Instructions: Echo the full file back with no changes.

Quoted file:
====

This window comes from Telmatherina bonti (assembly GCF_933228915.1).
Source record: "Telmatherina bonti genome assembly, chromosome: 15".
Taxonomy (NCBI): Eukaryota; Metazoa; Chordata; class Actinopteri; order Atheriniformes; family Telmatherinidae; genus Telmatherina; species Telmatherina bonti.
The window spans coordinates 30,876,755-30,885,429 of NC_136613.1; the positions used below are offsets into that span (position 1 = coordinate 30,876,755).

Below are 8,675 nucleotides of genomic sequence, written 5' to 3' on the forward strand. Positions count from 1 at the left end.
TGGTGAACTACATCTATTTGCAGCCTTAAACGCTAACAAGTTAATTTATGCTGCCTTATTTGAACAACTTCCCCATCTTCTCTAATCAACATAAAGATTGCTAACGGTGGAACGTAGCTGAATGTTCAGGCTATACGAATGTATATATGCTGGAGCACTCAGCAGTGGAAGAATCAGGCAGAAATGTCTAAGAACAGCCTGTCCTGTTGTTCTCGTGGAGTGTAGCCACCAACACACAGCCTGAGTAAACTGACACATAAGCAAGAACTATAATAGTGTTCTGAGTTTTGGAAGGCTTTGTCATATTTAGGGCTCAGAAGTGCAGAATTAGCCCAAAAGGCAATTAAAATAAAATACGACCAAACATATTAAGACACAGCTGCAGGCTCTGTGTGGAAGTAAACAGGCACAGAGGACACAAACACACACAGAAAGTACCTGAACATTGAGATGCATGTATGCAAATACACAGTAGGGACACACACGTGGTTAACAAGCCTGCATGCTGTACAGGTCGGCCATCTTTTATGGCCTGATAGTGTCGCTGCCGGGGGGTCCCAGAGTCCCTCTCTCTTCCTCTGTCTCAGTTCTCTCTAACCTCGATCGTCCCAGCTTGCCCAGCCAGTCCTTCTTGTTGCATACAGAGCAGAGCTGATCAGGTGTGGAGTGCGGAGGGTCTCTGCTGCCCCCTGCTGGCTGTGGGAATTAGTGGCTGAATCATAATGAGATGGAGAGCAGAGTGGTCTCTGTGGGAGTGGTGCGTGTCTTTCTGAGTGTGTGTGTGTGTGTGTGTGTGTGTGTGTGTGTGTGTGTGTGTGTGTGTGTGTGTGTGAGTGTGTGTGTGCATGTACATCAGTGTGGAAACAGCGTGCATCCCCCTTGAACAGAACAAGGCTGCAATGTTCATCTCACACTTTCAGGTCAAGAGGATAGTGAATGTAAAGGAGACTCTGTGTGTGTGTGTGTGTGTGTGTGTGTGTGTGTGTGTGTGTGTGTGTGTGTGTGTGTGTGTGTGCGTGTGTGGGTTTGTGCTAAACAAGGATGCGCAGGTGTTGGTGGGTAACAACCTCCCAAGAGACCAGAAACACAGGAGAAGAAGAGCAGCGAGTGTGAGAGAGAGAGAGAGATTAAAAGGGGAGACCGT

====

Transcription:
This window comes from Telmatherina bonti (assembly GCF_933228915.1).
Source record: "Telmatherina bonti genome assembly, chromosome: 15".
Taxonomy (NCBI): Eukaryota; Metazoa; Chordata; class Actinopteri; order Atheriniformes; family Telmatherinidae; genus Telmatherina; species Telmatherina bonti.
The window spans coordinates 30,876,755-30,885,429 of NC_136613.1; the positions used below are offsets into that span (position 1 = coordinate 30,876,755).

Below are 8,675 nucleotides of genomic sequence, written 5' to 3' on the forward strand. Positions count from 1 at the left end.
TGGTGAACTACATCTATTTGCAGCCTTAAACGCTAACAAGTTAATTTATGCTGCCTTATTTGAACAACTTCCCCATCTTCTCTAATCAACATAAAGATTGCTAACGGTGGAACGTAGCTGAATGTTCAGGCTATACGAATGTATATATGCTGGAGCACTCAGCAGTGGAAGAATCAGGCAGAAATGTCTAAGAACAGCCTGTCCTGTTGTTCTCGTGGAGTGTAGCCACCAACACACAGCCTGAGTAAACTGACACATAAGCAAGAACTATAATAGTGTTCTGAGTTTTGGAAGGCTTTGTCATATTTAGGGCTCAGAAGTGCAGAATTAGCCCAAAAGGCAATTAAAATAAAATACGACCAAACATATTAAGACACAGCTGCAGGCTCTGTGTGGAAGTAAACAGGCACAGAGGACACAAACACACACAGAAAGTACCTGAACATTGAGATGCATGTATGCAAATACACAGTAGGGACACACACGTGGTTAACAAGCCTGCATGCTGTACAGGTCGGCCATCTTTTATGGCCTGATAGTGTCGCTGCCGGGGGGTCCCAGAGTCCCTCTCTCTTCCTCTGTCTCAGTTCTCTCTAACCTCGATCGTCCCAGCTTGCCCAGCCAGTCCTTCTTGTTGCATACAGAGCAGAGCTGATCAGGTGTGGAGTGCGGAGGGTCTCTGCTGCCCCCTGCTGGCTGTGGGAATTAGTGGCTGAATCATAATGAGATGGAGAGCAGAGTGGTCTCTGTGGGAGTGGTGCGTGTCTTTCTGAGTGTGTGTGTGTGTGTGTGTGTGTGTGTGTGTGTGTGTGTGTGTGTGTGTGTGTGTGTGAGTGTGTGTGTGCATGTACATCAGTGTGGAAACAGCGTGCATCCCCCTTGAACAGAACAAGGCTGCAATGTTCATCTCACACTTTCAGGTCAAGAGGATAGTGAATGTAAAGGAGACTCTGTGTGTGTGTGTGTGTGTGTGTGTGTGTGTGTGTGTGTGTGTGTGTGTGTGTGTGTGTGTGTGCGTGTGTGGGTTTGTGCTAAACAAGGATGCGCAGGTGTTGGTGGGTAACAACCTCCCAAGAGACCAGAAACACAGGAGAAGAAGAGCAGCGAGTGTGAGAGAGAGAGAGAGATTAAAAGGGGAGACCGT